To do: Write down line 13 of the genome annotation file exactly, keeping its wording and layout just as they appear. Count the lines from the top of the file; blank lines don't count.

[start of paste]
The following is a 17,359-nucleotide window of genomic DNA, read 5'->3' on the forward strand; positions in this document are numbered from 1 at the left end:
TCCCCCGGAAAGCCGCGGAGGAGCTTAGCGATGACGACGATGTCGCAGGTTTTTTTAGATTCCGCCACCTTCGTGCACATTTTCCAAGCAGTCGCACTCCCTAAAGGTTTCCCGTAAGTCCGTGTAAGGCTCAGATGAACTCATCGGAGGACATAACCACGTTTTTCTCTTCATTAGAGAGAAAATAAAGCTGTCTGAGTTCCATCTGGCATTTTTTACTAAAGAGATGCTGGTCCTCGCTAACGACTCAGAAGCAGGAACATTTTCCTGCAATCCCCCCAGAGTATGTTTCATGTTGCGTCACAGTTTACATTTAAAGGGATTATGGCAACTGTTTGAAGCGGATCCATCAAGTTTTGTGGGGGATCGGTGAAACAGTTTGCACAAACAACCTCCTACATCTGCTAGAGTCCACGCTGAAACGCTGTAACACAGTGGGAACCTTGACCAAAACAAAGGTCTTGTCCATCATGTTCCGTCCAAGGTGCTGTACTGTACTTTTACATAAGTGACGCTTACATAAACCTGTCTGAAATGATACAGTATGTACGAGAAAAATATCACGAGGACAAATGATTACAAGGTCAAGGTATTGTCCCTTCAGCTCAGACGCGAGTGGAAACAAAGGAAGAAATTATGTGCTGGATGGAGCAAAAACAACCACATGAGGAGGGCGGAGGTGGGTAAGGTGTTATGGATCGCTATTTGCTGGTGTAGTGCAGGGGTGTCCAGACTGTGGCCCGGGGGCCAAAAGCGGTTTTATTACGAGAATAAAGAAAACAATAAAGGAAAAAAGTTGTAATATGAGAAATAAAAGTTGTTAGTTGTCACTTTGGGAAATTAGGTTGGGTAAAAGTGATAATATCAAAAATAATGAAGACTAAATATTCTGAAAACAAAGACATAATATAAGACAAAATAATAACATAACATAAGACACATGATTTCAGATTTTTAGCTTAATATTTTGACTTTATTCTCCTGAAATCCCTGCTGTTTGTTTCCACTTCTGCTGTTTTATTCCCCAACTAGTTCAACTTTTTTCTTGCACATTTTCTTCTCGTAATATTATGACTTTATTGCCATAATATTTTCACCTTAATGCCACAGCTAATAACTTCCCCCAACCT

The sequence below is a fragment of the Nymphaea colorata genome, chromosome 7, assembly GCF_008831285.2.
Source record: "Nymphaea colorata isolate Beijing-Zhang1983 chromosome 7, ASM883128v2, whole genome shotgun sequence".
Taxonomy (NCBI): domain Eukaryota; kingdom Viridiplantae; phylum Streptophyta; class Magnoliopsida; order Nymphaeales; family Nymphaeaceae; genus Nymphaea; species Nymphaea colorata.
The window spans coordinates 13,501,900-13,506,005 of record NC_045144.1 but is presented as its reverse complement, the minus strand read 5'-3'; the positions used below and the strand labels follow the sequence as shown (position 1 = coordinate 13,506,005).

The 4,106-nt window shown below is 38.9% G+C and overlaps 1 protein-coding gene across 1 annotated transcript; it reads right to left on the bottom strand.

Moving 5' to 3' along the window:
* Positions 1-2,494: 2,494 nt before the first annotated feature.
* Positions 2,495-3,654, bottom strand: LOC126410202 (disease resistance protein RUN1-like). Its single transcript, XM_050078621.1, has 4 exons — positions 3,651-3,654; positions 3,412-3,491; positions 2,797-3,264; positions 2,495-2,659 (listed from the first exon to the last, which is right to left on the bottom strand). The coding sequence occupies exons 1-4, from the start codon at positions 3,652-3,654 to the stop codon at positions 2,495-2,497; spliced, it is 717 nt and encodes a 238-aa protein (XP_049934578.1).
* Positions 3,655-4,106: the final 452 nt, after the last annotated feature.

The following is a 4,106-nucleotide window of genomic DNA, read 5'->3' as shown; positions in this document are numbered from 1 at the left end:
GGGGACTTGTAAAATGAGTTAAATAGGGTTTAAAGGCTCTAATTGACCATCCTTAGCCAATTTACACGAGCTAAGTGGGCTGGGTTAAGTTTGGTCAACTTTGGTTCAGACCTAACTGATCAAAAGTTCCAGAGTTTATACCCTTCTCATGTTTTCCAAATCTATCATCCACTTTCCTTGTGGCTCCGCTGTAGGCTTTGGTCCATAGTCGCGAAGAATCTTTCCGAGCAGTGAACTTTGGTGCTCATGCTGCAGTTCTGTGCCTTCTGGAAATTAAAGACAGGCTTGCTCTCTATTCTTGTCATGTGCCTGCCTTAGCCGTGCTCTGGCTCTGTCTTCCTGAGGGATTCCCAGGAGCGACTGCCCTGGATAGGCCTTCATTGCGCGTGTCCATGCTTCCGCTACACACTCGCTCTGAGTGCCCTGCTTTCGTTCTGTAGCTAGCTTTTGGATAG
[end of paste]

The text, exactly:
GGGGACTTGTAAAATGAGTTAAATAGGGTTTAAAGGCTCTAATTGACCATCCTTAGCCAATTTACACGAGCTAAGTGGGCTGGGTTAAGTTTGGTCAACTTTGGTTCAGACCTAACTGATCAAAAGTTCCAGAGTTTATACCCTTCTCATGTTTTCCAAATCTATCATCCACTTTCCTTGTGGCTCCGCTGTAGGCTTTGGTCCATAGTCGCGAAGAATCTTTCCGAGCAGTGAACTTTGGTGCTCATGCTGCAGTTCTGTGCCTTCTGGAAATTAAAGACAGGCTTGCTCTCTATTCTTGTCATGTGCCTGCCTTAGCCGTGCTCTGGCTCTGTCTTCCTGAGGGATTCCCAGGAGCGACTGCCCTGGATAGGCCTTCATTGCGCGTGTCCATGCTTCCGCTACACACTCGCTCTGAGTGCCCTGCTTTCGTTCTGTAGCTAGCTTTTGGATAG